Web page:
The workplace is a key location in the community to reach healthy adults because adults typically spend up to half of their waking hours in this setting. Moreover, they often work in close proximity and share equipment, creating the potential for the spread of infectious disease. The CDC has recommended a threefold strategy to reduce influenza among employees in the workplace that includes (1) obtaining an influenza vaccine; (2) practicing proactive hand hygiene and respiratory etiquette; and (3) recognizing symptoms of the flu and staying home when ill.21 Moreover, in 2006 the World Health Organization asserted a need to research the efficacy of nonpharmaceutical interventions, including protective hand hygiene behaviors and respiratory etiquette, because in the event of a pandemic influenza outbreak these approaches will become primary strategies for containment until a suitable vaccine is available.22

Nevertheless, at the time of the writing of this manuscript, only two hand hygiene improvement interventions among office-based employees have been published in peer-reviewed journals, neither of which was conducted in the United States. Hubner and colleagues23 found a reduction in the common cold among employees working in a public administration setting in Germany, whereas Savolainen-Kopra and colleagues24 found a reduction in infectious illness among employees in an office-based setting in Finland among an arm that utilized soap and water along with behavioral recommendations.

This publication reports the results of a multimodal hand hygiene improvement randomized cluster trial that was piloted among office-based employees in a US Midwestern government center. Two primary aims were to achieve a relative reduction among employees in the intervention group as compared to the control group in self-reported ARI-ILI and GI infections and in related lost days of work as determined by responses from follow-up surveys across a four-month period. A secondary aim was to achieve a relative improvement in self-reported daily hand hygiene behaviors in the work setting among those in the intervention group as compared to the control group.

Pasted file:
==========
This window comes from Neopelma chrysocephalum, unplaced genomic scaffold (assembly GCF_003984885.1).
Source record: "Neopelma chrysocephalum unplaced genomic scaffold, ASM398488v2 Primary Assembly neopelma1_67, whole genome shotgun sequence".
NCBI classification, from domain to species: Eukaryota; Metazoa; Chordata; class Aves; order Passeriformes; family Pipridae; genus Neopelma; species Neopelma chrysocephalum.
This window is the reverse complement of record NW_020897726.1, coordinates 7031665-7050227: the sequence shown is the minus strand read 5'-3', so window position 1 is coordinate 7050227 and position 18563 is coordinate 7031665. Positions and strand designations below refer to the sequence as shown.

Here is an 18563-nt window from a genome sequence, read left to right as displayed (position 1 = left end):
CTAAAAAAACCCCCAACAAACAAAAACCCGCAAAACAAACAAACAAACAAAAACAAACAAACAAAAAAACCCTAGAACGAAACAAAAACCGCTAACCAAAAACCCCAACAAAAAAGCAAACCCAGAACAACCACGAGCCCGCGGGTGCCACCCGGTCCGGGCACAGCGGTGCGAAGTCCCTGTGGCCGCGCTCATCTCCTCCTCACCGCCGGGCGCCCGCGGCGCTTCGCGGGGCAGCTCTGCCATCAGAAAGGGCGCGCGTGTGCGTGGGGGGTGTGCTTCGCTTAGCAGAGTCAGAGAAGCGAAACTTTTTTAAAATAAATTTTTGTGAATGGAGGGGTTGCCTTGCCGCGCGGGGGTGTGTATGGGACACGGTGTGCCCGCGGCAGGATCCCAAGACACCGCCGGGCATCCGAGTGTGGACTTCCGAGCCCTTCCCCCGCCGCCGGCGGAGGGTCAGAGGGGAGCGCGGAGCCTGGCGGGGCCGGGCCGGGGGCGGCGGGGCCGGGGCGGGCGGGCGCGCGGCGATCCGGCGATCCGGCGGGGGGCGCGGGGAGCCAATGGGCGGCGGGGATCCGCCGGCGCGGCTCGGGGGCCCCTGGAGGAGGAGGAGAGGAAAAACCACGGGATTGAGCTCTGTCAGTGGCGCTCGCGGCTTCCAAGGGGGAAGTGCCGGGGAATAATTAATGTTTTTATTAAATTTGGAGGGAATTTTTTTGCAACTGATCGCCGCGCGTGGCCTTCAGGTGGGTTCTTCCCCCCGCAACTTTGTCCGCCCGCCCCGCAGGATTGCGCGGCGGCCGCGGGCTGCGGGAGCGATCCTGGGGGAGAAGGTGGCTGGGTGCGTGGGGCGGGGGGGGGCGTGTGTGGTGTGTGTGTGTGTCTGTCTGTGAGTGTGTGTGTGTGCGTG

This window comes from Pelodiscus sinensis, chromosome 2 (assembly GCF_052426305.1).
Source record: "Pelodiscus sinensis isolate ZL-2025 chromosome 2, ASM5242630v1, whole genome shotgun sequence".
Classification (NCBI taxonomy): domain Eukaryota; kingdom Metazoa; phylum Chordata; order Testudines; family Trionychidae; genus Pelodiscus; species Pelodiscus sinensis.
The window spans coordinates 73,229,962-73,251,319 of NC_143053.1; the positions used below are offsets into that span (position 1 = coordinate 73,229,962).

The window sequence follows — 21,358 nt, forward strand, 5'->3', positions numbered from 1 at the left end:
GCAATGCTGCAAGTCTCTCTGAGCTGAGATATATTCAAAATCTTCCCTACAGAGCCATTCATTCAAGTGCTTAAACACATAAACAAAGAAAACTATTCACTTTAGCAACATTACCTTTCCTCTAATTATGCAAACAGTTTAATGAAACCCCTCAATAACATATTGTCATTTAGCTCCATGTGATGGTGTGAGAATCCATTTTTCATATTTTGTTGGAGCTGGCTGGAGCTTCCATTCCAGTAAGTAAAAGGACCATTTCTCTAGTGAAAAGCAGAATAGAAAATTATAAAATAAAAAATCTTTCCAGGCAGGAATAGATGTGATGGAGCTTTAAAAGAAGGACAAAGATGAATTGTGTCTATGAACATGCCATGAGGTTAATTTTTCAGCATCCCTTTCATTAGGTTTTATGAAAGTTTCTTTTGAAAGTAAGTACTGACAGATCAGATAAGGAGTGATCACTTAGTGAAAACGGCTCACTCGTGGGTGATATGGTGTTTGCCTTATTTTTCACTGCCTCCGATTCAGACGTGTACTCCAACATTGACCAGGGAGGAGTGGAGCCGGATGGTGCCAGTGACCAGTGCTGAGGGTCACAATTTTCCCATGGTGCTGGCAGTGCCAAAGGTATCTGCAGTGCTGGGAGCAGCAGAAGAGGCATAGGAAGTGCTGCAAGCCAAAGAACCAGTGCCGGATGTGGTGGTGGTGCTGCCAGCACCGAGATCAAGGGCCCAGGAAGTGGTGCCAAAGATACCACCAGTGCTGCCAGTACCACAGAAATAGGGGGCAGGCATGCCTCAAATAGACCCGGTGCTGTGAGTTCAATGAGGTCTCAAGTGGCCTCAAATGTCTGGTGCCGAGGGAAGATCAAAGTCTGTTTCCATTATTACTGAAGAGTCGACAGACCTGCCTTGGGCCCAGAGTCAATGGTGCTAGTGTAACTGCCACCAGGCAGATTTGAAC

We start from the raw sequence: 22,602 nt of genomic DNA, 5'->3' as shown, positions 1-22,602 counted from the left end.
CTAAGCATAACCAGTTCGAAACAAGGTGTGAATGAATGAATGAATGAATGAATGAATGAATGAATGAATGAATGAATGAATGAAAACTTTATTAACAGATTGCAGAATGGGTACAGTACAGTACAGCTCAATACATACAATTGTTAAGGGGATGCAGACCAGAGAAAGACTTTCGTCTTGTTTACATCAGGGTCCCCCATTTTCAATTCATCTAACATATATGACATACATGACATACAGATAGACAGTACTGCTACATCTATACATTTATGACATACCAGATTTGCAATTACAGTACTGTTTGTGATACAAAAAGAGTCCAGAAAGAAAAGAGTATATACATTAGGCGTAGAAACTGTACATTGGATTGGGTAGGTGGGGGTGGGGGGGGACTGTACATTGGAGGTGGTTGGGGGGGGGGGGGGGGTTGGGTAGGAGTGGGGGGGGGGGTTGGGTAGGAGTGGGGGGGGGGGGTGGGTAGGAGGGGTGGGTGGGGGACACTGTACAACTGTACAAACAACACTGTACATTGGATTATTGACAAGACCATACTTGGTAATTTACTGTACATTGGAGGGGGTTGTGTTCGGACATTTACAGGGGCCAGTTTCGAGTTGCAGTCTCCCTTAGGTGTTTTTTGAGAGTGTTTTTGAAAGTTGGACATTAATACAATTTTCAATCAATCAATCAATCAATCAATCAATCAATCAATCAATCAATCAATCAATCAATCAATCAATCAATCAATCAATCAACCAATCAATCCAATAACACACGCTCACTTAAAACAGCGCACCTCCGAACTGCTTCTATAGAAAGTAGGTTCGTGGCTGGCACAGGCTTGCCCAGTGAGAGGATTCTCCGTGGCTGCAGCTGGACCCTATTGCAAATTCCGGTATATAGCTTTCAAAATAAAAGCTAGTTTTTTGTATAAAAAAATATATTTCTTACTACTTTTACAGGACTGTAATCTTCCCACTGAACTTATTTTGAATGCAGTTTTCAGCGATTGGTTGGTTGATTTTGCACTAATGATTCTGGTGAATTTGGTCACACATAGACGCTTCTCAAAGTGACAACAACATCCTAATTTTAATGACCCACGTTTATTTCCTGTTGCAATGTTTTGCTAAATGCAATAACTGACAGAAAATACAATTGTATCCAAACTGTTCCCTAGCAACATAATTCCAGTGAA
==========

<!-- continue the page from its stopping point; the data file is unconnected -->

Study Design

A matched pair, parallel, cluster randomized trial was developed and implemented among four office buildings in a US Midwestern government center between February 25 and June 11, 2013. Eligibility criteria included that employees be 18 years or older and work in office-based departments selected for participation and randomized in the study. Departments consisting of employees who were not office-based personnel, such as police, correction officers, and community workers, were excluded. A wide variation in size was found between departments, which consisted of small departments of 5 to 25 employees who were specialized, such as accountants who had limited daily interaction with the public, and larger departments ranging between 100 and 400 employees who were less specialized staff, such as clerks who had more contact with the public. To assure balance in department size and interaction with the public, departments were paired by size and then randomized within pairs to either the intervention or control group using random numbers generated from Excel. On the basis of sample size calculations from Donner and Klar25 and results from previous studies by Stedman-Smith et al,26,27 it was determined that a total of 16 departments would be required to detect a reduction of 15% in the incidence of respiratory and GI infections in the intervention group as compared to the control group with 80% power at an alpha equal to 0.05 and an intracluster correlation of P = 0.18. In addition, it was also assumed that at least eight interventions and control departments would agree to participate and that an average of 25 employees per department would be recruited and retained.